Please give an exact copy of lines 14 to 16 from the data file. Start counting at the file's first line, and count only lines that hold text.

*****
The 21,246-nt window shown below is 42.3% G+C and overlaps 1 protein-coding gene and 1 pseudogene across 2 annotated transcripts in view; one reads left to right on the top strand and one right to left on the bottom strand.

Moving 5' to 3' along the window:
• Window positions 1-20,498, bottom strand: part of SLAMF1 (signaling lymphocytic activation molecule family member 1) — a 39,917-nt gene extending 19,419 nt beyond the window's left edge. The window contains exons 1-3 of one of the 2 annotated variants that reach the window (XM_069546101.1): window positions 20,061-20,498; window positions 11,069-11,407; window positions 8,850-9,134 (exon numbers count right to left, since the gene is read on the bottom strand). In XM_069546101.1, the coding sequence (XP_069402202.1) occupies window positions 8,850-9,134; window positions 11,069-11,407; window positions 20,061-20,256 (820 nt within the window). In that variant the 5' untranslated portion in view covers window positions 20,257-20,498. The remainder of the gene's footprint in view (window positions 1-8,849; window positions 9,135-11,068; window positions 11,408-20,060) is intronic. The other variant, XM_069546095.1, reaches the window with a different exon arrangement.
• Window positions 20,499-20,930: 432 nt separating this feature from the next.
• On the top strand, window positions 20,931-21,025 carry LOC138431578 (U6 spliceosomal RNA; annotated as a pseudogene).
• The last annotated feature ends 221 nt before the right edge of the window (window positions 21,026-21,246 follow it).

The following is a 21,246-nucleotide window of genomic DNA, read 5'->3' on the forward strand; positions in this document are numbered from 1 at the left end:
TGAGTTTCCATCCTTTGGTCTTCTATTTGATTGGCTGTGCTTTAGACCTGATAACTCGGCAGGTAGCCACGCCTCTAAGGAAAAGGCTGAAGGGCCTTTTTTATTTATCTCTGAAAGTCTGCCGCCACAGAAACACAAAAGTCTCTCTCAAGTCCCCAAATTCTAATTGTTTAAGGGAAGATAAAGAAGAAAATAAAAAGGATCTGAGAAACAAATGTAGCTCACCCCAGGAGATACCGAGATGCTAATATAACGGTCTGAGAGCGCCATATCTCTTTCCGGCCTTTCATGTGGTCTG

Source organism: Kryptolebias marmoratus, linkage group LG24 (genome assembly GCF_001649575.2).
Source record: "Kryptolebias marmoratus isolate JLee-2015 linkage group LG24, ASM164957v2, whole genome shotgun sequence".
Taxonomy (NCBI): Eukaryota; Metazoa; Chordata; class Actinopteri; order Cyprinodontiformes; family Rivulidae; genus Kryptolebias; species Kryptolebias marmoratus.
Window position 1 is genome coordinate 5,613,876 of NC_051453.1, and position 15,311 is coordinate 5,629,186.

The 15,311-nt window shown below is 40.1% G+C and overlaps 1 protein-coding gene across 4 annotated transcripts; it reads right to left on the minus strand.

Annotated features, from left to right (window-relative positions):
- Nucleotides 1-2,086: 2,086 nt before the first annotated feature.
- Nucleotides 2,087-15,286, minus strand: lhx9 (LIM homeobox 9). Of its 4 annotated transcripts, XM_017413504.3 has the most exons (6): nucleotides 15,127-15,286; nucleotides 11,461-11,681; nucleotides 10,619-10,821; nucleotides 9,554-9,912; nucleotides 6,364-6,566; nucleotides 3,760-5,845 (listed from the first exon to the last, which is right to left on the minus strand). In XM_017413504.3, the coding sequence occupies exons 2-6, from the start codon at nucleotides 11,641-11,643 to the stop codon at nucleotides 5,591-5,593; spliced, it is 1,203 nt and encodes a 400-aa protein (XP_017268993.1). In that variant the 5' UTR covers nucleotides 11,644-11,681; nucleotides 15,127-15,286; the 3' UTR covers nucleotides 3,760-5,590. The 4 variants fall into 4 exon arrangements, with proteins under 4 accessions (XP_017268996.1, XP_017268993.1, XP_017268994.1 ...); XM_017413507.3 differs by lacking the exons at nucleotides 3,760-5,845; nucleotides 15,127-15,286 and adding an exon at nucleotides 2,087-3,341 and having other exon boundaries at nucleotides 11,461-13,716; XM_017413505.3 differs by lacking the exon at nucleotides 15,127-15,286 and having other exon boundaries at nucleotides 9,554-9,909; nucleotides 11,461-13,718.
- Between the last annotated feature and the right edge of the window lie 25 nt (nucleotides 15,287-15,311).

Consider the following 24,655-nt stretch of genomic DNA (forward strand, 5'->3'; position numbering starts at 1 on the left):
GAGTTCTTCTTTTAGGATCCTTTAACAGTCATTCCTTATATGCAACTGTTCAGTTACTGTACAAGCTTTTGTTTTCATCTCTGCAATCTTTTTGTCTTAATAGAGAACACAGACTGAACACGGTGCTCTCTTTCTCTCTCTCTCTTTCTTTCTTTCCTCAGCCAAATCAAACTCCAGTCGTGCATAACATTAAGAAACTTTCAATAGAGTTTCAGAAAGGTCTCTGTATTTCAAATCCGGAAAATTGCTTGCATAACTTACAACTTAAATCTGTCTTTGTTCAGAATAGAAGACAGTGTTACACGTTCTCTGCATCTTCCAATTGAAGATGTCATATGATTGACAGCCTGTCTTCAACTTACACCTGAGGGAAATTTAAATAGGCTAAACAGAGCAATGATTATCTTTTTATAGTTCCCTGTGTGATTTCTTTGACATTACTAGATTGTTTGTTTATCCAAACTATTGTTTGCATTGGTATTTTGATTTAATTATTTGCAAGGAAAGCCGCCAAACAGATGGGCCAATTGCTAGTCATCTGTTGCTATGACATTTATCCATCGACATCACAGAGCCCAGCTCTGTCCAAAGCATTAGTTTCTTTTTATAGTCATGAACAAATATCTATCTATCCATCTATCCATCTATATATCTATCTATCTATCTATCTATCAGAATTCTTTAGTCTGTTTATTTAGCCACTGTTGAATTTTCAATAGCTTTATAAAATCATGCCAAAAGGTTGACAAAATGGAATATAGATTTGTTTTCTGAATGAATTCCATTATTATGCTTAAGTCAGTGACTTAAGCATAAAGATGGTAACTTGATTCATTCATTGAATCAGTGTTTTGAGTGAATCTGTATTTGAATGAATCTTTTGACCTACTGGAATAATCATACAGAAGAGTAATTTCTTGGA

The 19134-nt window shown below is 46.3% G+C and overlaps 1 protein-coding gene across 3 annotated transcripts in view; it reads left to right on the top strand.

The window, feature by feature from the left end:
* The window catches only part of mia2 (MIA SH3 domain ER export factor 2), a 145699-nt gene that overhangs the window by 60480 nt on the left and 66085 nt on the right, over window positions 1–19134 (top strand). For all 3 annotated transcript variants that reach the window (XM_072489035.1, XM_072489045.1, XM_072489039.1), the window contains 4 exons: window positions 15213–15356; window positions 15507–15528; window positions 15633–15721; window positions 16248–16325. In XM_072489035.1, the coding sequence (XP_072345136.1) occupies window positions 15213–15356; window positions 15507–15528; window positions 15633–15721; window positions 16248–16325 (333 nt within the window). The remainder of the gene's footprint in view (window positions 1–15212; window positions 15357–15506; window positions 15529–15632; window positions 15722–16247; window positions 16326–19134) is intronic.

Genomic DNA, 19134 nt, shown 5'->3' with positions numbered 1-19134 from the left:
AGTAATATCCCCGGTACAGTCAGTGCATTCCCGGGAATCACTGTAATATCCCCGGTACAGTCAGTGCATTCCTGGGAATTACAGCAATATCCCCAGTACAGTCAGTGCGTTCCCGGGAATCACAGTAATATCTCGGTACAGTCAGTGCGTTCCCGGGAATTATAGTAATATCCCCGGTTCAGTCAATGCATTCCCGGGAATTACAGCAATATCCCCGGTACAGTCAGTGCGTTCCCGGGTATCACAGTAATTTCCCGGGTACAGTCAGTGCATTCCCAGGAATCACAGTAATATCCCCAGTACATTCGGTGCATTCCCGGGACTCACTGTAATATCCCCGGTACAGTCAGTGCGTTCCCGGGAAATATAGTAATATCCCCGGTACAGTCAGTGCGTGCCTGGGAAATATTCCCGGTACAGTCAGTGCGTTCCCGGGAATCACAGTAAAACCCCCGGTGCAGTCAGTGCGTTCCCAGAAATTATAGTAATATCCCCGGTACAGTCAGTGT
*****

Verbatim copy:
Annotated features, from left to right (window-relative positions):
- Nucleotides 1-2,086: 2,086 nt before the first annotated feature.
- Nucleotides 2,087-15,286, minus strand: lhx9 (LIM homeobox 9). Of its 4 annotated transcripts, XM_017413504.3 has the most exons (6): nucleotides 15,127-15,286; nucleotides 11,461-11,681; nucleotides 10,619-10,821; nucleotides 9,554-9,912; nucleotides 6,364-6,566; nucleotides 3,760-5,845 (listed from the first exon to the last, which is right to left on the minus strand). In XM_017413504.3, the coding sequence occupies exons 2-6, from the start codon at nucleotides 11,641-11,643 to the stop codon at nucleotides 5,591-5,593; spliced, it is 1,203 nt and encodes a 400-aa protein (XP_017268993.1). In that variant the 5' UTR covers nucleotides 11,644-11,681; nucleotides 15,127-15,286; the 3' UTR covers nucleotides 3,760-5,590. The 4 variants fall into 4 exon arrangements, with proteins under 4 accessions (XP_017268996.1, XP_017268993.1, XP_017268994.1 ...); XM_017413507.3 differs by lacking the exons at nucleotides 3,760-5,845; nucleotides 15,127-15,286 and adding an exon at nucleotides 2,087-3,341 and having other exon boundaries at nucleotides 11,461-13,716; XM_017413505.3 differs by lacking the exon at nucleotides 15,127-15,286 and having other exon boundaries at nucleotides 9,554-9,909; nucleotides 11,461-13,718.